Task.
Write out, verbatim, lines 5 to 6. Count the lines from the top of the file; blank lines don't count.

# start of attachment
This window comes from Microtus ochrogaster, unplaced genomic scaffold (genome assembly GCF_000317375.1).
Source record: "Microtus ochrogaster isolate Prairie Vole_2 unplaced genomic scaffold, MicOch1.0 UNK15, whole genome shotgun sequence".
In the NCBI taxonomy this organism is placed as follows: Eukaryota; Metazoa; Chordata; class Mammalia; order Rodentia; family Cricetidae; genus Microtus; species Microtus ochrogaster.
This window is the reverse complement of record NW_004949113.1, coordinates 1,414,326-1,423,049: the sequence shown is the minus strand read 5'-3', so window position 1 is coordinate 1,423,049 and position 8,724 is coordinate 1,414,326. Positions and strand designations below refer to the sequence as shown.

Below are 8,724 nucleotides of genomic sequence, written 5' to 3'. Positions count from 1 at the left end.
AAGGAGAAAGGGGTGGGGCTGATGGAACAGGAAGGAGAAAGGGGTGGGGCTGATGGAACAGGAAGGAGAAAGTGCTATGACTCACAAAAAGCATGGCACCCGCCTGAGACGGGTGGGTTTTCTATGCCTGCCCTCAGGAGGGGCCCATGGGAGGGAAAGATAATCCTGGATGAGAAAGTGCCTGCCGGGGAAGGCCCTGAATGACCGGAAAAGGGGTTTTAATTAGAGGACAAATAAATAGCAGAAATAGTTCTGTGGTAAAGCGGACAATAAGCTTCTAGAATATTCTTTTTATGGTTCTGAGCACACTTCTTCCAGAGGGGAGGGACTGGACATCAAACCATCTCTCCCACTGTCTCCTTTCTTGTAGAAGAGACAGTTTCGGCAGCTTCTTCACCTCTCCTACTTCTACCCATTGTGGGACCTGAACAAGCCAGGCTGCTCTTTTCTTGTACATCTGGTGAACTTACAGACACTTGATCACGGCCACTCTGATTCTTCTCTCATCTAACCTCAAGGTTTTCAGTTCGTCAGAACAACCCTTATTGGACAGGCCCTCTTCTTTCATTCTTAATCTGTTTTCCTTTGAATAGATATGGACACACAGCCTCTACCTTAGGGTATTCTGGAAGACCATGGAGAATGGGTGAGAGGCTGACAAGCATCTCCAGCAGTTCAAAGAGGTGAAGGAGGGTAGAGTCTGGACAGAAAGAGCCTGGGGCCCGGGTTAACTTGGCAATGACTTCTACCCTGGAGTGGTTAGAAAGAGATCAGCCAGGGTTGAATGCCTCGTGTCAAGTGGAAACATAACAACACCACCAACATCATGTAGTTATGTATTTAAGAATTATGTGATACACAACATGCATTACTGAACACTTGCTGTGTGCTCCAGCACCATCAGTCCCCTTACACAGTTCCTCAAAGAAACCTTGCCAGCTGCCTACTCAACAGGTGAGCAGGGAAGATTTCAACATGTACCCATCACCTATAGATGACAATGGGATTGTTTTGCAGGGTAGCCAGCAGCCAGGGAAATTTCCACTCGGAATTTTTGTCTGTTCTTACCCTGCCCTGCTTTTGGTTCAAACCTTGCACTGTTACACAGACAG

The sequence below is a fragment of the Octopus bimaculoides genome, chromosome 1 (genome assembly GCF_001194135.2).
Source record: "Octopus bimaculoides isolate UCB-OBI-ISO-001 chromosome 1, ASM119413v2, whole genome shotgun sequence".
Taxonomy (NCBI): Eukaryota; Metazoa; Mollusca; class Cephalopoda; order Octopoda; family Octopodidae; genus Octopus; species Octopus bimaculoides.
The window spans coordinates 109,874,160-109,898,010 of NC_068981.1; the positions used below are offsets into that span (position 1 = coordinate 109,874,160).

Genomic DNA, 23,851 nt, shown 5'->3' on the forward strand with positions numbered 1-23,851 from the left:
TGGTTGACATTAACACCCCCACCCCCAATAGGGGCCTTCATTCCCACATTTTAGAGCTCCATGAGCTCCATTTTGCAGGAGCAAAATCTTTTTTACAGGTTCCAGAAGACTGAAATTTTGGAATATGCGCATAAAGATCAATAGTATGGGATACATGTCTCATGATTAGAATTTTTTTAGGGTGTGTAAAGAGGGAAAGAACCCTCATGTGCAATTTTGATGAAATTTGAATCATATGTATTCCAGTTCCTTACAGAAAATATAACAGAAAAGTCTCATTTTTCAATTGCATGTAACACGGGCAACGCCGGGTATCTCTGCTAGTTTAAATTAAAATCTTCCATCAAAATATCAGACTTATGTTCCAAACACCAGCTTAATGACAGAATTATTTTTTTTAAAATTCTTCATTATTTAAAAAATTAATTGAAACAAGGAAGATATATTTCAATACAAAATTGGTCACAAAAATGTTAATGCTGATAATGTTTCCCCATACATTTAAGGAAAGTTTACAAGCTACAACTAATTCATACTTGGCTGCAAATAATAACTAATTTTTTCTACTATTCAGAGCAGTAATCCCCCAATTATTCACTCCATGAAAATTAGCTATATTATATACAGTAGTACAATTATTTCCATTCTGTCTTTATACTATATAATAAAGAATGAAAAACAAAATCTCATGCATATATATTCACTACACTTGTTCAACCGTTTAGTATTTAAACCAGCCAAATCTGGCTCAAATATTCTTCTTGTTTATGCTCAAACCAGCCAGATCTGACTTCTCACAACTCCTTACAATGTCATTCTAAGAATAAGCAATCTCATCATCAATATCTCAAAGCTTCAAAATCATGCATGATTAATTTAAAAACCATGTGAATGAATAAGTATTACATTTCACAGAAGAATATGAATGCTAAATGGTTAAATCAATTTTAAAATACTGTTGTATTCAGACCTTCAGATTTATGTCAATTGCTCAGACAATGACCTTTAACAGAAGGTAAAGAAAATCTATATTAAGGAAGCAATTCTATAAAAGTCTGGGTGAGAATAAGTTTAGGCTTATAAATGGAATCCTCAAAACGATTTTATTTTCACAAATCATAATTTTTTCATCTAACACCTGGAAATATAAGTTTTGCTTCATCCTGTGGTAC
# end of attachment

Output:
Below are 8,724 nucleotides of genomic sequence, written 5' to 3'. Positions count from 1 at the left end.
AAGGAGAAAGGGGTGGGGCTGATGGAACAGGAAGGAGAAAGGGGTGGGGCTGATGGAACAGGAAGGAGAAAGTGCTATGACTCACAAAAAGCATGGCACCCGCCTGAGACGGGTGGGTTTTCTATGCCTGCCCTCAGGAGGGGCCCATGGGAGGGAAAGATAATCCTGGATGAGAAAGTGCCTGCCGGGGAAGGCCCTGAATGACCGGAAAAGGGGTTTTAATTAGAGGACAAATAAATAGCAGAAATAGTTCTGTGGTAAAGCGGACAATAAGCTTCTAGAATATTCTTTTTATGGTTCTGAGCACACTTCTTCCAGAGGGGAGGGACTGGACATCAAACCATCTCTCCCACTGTCTCCTTTCTTGTAGAAGAGACAGTTTCGGCAGCTTCTTCACCTCTCCTACTTCTACCCATTGTGGGACCTGAACAAGCCAGGCTGCTCTTTTCTTGTACATCTGGTGAACTTACAGACACTTGATCACGGCCACTCTGATTCTTCTCTCATCTAACCTCAAGGTTTTCAGTTCGTCAGAACAACCCTTATTGGACAGGCCCTCTTCTTTCATTCTTAATCTGTTTTCCTTTGAATAGATATGGACACACAGCCTCTACCTTAGGGTATTCTGGAAGACCATGGAGAATGGGTGAGAGGCTGACAAGCATCTCCAGCAGTTCAAAGAGGTGAAGGAGGGTAGAGTCTGGACAGAAAGAGCCTGGGGCCCGGGTTAACTTGGCAATGACTTCTACCCTGGAGTGGTTAGAAAGAGATCAGCCAGGGTTGAATGCCTCGTGTCAAGTGGAAACATAACAACACCACCAACATCATGTAGTTATGTATTTAAGAATTATGTGATACACAACATGCATTACTGAACACTTGCTGTGTGCTCCAGCACCATCAGTCCCCTTACACAGTTCCTCAAAGAAACCTTGCCAGCTGCCTACTCAACAGGTGAGCAGGGAAGATTTCAACATGTACCCATCACCTATAGATGACAATGGGATTGTTTTGCAGGGTAGCCAGCAGCCAGGGAAATTTCCACTCGGAATTTTTGTCTGTTCTTACCCTGCCCTGCTTTTGGTTCAAACCTTGCACTGTTACACAGACAG